Asked for a self-analysis, Darnold said he started slow in spring ball but increasingly learned new installations in the USC offense and became more comfortable with his linemen and receivers.

First-year USC quarterbacks coach Tyson Helton said he doesn’t expect his charges to be “picture-perfect” and said he has been impressed with Darnold’s ability to make quick adjustments.

“The thing about good quarterbacks is,” Helton said, “sometimes they may not go to the right place, but the ball is still complete and they still throw touchdowns. That seems to happen with Sam. He might not always be right, but he makes it right.”

Darnold has a history of taking the roundabout way to success. It started as a sophomore at San Clemente.

On Oct.26, Darnold got his first start at quarterback after Sean Donnelly suffered a shoulder injury. Tesoro, then one of Orange County’s top teams, took a 21-7 lead into the fourth quarter, but with 14 seconds left, Darnold threw a 34-yard touchdown pass and a two-point conversion pass and the Tritons pulled the upset.

“That was the spark, I guess you could say, for sure,” Darnold said.

It didn’t last. Three games into his junior season, Darnold broke his foot. That’s a critical year for recruiting, and Darnold missed most of it. Recruiting services listed Darnold as a three-star quarterback – good, but far from great – and Darnold watched as USC, his dream school, landed five-star quarterback Ricky Town.

Things turned around. Darnold returned to health the following spring, and recruiting letters and scholarship offers increased in volume. Darnold attracted big football programs such as Oregon and Tennessee, and his strong academics drew the interest of Ivy League schools such as Harvard and Yale.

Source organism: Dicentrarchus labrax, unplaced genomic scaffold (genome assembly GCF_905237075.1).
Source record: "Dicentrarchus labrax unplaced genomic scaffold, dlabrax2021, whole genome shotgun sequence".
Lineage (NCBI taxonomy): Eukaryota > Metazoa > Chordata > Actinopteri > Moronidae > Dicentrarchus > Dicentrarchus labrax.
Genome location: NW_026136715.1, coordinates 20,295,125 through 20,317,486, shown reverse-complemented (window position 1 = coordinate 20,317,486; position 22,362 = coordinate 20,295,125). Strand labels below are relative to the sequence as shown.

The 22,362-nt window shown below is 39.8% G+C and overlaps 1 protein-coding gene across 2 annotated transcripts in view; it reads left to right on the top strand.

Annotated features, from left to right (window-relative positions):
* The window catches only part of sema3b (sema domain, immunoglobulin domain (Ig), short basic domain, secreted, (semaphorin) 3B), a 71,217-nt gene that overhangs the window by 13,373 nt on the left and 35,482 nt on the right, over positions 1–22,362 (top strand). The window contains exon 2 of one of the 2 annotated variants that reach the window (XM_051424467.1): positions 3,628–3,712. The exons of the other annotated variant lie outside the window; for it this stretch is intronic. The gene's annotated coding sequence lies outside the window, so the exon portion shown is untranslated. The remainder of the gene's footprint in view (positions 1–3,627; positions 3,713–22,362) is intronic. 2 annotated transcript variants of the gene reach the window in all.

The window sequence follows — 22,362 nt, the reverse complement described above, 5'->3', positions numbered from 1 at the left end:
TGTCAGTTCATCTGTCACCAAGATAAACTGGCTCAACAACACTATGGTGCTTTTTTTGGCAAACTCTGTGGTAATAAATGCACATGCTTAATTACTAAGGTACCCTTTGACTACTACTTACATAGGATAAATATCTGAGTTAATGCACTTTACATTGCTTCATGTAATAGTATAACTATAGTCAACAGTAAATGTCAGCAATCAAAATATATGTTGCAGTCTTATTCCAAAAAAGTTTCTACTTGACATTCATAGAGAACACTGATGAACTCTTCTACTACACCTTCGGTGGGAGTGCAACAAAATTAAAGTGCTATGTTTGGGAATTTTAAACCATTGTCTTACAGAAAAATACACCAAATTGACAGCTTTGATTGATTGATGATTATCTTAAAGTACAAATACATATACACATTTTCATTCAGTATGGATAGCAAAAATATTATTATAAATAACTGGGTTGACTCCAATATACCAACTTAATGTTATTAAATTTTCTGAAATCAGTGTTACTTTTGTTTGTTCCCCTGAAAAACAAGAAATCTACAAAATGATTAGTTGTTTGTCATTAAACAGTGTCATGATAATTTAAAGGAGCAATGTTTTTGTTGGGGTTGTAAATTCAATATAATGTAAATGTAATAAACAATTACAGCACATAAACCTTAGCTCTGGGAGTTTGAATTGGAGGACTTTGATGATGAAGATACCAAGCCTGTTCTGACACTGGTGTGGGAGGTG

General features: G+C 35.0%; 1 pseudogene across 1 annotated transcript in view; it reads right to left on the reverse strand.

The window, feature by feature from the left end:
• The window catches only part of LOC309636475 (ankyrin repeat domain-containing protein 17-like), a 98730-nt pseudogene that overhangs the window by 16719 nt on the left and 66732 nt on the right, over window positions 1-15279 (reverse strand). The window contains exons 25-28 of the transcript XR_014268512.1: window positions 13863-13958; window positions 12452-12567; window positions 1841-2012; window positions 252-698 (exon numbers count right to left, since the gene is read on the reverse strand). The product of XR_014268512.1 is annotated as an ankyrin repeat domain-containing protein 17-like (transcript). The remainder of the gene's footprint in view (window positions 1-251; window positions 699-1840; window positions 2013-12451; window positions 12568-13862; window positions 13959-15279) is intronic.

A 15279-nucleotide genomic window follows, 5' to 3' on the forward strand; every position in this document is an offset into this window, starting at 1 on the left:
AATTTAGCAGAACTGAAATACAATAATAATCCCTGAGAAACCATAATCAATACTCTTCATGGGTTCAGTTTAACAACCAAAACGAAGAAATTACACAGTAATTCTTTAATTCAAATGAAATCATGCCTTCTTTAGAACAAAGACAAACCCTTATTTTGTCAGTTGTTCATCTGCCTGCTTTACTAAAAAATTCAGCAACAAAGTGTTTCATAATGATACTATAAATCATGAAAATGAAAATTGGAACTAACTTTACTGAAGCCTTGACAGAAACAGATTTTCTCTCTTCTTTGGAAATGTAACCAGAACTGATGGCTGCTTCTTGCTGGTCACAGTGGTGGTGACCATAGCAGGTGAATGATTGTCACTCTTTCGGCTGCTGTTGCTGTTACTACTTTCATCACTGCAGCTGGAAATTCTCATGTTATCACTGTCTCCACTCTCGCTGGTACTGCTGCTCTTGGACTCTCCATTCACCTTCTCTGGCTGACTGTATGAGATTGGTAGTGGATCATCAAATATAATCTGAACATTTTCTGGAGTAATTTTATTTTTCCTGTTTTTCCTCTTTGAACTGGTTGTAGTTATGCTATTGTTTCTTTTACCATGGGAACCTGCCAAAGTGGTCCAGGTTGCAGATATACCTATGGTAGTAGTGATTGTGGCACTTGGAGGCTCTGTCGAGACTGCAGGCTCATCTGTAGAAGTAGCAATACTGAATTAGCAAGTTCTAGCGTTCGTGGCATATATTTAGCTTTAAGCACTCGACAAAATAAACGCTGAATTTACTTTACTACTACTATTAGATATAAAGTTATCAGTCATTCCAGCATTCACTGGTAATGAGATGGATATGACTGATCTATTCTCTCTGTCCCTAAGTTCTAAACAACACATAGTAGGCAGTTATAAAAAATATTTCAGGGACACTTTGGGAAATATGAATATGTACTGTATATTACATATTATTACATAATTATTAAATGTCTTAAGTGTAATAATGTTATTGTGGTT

Darnold chose USC last July, knowing that when he arrived, Kessler would have one year of eligibility, Browne would have three and Town, who enrolled early as a freshman, would have four. Family and friends must have looked at Darnold and said ...

“What are you doing?” Darnold said, accurately finishing a reporter’s question. “I told them, wherever I go, I’m going to have to compete. I wouldn’t have wanted to go to a college where the job was just going to be handed to me. It’s always nice to play football on Saturdays, but I would much rather earn it. I think there’s something to be said for that.”

The Town-Darnold competition, expected to play out over two or three years, lasted about two months.

Darnold started practicing with the Trojans in the summer of 2015 and then, two weeks into fall camp, Town announced he would transfer. No particular reason was given, but suddenly, Darnold looked like a genius.

“What caught me by surprise was how early he left,” Darnold said, “but that’s something you’d have to ask him about. I was surprised, but I was only here to control what I could control.”

So far, it’s working. Darnold redshirted last season but was named USC’s “offensive service team player of the year.” In that role, Darnold attempted to mimic each week’s opposing quarterback.

Clay Helton said a competition to replace Kessler would be held this spring. At times, Helton seemed on the verge of naming Browne his starter, only to back off days later. The presumption was that Darnold would need to be special this spring in order to prevent Browne’s coronation and, well, the competition continues.

“I was feeling bad at the start of spring practice,” grandfather Mike Darnold said. “Sam was getting time but he was playing with the second team. My son and I weren’t real happy on the sidelines, and afterward, Sam comes up to us and says, ‘Grandpa, Dad, what’s with you guys? I’m a quarterback at USC. Look at where I am.’ He’s thinking, it doesn’t get any better than this.”

Contact the writer: rhammond@ocregister.com